Can a Minor Child Have a Deferred Annuity?

Minor children cannot legally sign a contract or own investments such as stocks or annuities. Direct ownership of an annuity is impossible because of this. However, there is one option that allows you to purchase or give an annuity to a minor child. You have to make the transaction in compliance with the Uniform Gift to Minors Act or the Uniform Transfer to Minors Act.


Both the UGMA and the UTMA are custodial accounts that allow parents to gift children funds or assets from the moment of birth. An adult is the custodian of the account. UTMA assets transfer to the child when he reaches a specified age set by the state; in many cases it's 21, but it can extend as far as age 25. The UGMA normally ends and the assets transfer to the child at age 18. The custodian can remove funds only for the benefit of the child, which does not include parental responsibilities such as food, clothing and shelter.


There are steps you follow when making the child the owner under UGMA and UTMA rules. You list the child as the annuitant and chose an appropriate beneficiary, most of the time it's the estate of the child. Normally the person gifting the annuity is the custodian. When you list the owner, you use the child's Social Security number but list then list the custodian’s name. It might read, for example, "Mary Jones, custodian for Billy Smith under the Michigan Uniform Transfer to Minors Act." In this case, the adult is the custodial owner. Later, ownership transfers to the child when she reaches the age of majority.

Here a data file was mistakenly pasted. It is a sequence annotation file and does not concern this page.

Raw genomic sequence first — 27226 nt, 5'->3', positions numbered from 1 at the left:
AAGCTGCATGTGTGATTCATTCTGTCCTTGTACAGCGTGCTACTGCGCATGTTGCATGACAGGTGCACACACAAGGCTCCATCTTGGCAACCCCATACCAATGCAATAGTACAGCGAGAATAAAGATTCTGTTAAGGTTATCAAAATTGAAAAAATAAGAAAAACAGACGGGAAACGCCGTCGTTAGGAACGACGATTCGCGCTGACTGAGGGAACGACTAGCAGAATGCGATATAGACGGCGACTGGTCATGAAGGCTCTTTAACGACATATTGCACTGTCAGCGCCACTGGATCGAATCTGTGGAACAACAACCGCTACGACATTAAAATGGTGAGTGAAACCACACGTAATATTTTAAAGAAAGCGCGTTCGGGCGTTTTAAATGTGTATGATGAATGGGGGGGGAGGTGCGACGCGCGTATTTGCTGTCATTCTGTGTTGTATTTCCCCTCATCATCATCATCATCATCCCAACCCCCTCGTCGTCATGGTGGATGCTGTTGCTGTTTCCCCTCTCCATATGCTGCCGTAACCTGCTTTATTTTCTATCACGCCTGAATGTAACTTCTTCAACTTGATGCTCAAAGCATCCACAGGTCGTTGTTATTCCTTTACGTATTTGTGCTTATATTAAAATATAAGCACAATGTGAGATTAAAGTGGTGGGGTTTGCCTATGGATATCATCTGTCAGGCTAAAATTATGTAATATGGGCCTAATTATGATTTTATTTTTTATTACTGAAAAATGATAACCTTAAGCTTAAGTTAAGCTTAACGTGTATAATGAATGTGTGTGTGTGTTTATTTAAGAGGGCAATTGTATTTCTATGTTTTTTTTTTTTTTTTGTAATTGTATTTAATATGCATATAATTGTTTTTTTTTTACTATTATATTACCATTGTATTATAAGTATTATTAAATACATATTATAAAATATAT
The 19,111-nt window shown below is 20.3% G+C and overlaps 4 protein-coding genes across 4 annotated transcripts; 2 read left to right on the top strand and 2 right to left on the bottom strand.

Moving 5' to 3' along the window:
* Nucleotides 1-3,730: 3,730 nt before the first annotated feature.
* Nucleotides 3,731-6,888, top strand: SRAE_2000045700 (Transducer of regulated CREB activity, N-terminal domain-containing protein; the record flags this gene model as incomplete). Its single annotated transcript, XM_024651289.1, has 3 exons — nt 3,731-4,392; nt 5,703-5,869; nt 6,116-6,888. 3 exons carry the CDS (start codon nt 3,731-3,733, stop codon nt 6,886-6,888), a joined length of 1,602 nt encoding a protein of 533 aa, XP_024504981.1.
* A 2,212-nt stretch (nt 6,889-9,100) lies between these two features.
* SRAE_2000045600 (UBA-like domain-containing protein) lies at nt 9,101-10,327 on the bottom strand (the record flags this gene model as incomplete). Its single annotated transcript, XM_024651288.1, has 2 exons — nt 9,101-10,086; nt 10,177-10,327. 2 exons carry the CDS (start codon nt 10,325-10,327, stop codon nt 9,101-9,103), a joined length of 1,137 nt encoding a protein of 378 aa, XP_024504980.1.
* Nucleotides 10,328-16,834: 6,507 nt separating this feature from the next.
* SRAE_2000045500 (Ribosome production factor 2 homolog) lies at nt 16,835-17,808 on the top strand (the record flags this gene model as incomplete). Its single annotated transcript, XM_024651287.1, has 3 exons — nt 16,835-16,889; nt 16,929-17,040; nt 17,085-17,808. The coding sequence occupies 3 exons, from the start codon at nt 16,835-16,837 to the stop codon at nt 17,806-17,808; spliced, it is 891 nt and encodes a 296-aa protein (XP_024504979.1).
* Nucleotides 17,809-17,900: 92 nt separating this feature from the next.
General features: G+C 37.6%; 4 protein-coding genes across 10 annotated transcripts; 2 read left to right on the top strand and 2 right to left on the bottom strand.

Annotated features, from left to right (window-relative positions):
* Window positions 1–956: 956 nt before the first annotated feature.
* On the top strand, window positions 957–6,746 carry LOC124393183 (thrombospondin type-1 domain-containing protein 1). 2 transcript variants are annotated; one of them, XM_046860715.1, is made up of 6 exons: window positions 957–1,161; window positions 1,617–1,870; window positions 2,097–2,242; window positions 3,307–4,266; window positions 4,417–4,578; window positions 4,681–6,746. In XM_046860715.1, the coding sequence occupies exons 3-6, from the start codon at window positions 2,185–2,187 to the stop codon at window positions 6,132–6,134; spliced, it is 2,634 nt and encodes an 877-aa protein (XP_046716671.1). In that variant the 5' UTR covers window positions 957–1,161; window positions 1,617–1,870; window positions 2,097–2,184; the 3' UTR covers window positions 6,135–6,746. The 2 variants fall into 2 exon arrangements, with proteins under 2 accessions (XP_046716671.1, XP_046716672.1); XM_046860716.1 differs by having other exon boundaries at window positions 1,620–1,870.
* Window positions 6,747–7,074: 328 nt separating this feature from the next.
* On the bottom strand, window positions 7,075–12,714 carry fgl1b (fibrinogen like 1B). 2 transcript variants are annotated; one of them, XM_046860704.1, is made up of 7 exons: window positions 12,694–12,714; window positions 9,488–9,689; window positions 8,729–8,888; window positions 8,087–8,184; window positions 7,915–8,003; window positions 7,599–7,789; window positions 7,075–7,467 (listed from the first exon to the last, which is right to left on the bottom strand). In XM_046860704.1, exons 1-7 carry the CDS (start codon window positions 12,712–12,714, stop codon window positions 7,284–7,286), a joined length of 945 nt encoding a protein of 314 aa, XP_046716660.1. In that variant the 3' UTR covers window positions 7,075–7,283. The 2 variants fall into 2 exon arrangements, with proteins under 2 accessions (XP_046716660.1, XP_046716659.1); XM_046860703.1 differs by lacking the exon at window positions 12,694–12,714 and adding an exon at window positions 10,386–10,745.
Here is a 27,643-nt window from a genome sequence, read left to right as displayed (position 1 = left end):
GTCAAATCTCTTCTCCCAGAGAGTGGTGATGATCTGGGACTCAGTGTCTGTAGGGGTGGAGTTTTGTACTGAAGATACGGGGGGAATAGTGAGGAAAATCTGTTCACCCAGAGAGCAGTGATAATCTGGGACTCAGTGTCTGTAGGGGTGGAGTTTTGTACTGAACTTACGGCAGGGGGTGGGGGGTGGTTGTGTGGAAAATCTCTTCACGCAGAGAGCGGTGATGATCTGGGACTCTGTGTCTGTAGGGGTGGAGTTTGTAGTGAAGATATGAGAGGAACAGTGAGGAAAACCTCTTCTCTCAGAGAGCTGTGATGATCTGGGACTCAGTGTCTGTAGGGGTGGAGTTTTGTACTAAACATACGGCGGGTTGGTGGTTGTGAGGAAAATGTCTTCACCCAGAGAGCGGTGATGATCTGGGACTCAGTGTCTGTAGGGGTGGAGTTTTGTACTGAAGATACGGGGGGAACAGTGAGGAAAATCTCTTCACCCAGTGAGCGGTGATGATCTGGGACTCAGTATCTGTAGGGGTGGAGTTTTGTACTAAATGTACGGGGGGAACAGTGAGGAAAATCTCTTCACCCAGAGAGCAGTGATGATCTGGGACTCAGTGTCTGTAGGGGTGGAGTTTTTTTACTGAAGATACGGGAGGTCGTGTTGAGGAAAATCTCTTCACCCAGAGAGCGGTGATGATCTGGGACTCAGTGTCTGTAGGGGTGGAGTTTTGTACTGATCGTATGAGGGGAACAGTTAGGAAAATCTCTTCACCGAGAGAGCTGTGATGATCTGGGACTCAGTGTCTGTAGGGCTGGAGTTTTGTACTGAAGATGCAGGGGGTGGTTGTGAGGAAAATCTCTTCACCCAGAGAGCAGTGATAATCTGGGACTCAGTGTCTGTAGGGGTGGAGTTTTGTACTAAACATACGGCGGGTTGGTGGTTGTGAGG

Amount of Gift

You can put any amount you wish into a UTMA or UGMA, but may end up using your gift tax exemption or paying gift tax if the amount is over the allowable annual gift exclusion, which is $13,000 for 2011.

Is an Annuity the Right Product?

When you put funds into an annuity, unless the child takes a substantially equal payment based on his life expectancy every year or becomes disabled, there's a penalty if he removes the funds before age 59 1/2. Some parents realize this and simply want their children to have funds for retirement. In that case, the deferred annuity may be the best possible product.